As many expected, Senate Republicans voted along party lines Monday night to confirm Judge Amy Coney Barrett as the newest Justice of the Supreme Court.

The vote, which was part of an effort by Republicans to fast-track the confirmation after the death of liberal Justice Ruth Bader Ginsburg just over one month ago, cemented a clear conservative majority for the Court. As Blavity previously reported, various media outlets and social media users have raised a number of objections about Barrett's qualifications, but none of these prevented President Trump and Senate Majority Leader Mitch McConnell from pushing through the nomination and confirmation.

Republicans celebrated the accomplishment.  Shortly after the final vote, President Trump hosted a swearing-in ceremony for now Justice Barrett.  Pretending to learn a lesson from the White House event that surrounded her nomination and became a superspreader event for COVID-19 (possibly infecting the president himself or allowing him to spread his infection to others), most of those at Monday night’s ceremony wore masks and practiced social distancing. The House GOP Judiciary Committee, which wasn't run by catty teens last we checked, still tweeted a message to Hillary Clinton (who, remember, is not running for anything) to note that Barrett’s confirmation came on Secretary Clinton’s birthday.

Secretary Clinton, for her part, painted the confirmation of Barrett as a threat to healthcare and urged voters to vote out the Senate GOP members.

Senator Kamala Harris told a reporter of the confirmation that “we won’t forget this,” according to the Hill.  While Representative Alexandria Ocasio Cortez, meanwhile endorsed the plan by progressive Democrats to expand the number of justices who serve on the Supreme Court and fill the new slots with liberal appointees.

While we won’t know for some time if Democrats will end up changing the composition of the Supreme Court, Barrett’s addition is likely to have significant impact very soon. Here are five groups whose lives may now be at stake with Barrett's newly appointed authority: 

Obamacare recipients

The Supreme Court is scheduled to hear a challenge to the Affordable Care Act, also known as Obamacare, one week after the election. President Trump has long sought to get rid of Obamacare – and, honestly, undo everything that President Obama did, because Trump is petty AF. 

Barrett, for her part, has in the past criticized the previous Supreme Court ruling that upheld the Affordable Care Act, partially because it doesn’t fit with her philosophy of interpreting the Constitution as it was understood when it was written a very long time ago.. Despite the fact that taking away people’s healthcare in the middle of a global pandemic is both cruel and bad politics, the Trump-led GOP has been determined to do just that, and Justice Barrett may have given them the votes to do so.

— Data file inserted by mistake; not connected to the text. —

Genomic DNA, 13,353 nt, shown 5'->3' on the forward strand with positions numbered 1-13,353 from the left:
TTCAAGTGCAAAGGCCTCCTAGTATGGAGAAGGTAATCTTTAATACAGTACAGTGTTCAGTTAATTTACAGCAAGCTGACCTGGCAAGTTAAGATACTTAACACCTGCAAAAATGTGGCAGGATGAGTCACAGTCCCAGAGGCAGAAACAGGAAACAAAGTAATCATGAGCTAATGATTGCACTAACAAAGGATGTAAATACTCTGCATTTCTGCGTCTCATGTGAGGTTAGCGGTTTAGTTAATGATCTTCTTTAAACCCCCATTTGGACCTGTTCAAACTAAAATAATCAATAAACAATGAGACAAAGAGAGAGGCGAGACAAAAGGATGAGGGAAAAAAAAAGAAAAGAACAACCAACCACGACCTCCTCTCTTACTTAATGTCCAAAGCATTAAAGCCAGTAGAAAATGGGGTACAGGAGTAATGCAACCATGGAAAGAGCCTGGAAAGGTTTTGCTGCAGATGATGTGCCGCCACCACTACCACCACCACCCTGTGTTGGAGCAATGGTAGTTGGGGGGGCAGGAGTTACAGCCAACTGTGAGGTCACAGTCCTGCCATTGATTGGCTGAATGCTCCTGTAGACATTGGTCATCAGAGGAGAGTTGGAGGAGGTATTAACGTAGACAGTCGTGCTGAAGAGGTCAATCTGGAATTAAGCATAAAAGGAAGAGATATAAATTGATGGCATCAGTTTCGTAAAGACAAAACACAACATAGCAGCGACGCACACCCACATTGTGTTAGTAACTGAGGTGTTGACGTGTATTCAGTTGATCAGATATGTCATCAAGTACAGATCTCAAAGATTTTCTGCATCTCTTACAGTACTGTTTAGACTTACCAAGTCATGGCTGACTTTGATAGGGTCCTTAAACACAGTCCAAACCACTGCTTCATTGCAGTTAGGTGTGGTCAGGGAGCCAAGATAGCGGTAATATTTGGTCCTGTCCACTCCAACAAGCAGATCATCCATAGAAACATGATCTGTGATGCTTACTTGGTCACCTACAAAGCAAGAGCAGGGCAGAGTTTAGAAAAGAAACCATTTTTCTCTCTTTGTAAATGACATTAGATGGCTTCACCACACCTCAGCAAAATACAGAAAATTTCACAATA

Abortion seekers

Roe v. Wade is another decision that Barrett has criticized in the past. She both opposes the decision on legal principles and, in line with her Conservative Evangelical Catholic faith, considers abortion “immoral.” She also signed a 2006 newspaper advertisement opposing “abortion on demand,” according to the New York Times.

However, Justice Barrett has regularly indicated that her personal faith will not impacted her legal decisions. She’s also speculated that the Supreme Court wouldn’t outright change “Roe’s core holding that women have a right to an abortion,” though it is unclear whether this reflected her preference or simply a guess on how other justices would rule.  Nevertheless, abortion has long been the number one issue for many Republicans when it comes to court appointments, so it is unlikely that Trump would have nominated Barrett unless he felt that she would deliver on striking down Roe.

Sexual assault survivors

Earlier this month, several famous actresses associated with the Times Up movement against sexual assault and harassment, issued a statement that Judge Barrett had a history of “rul[ing] against survivors of rape, instead siding with powerful abusers and the powerful institutions that enable them.”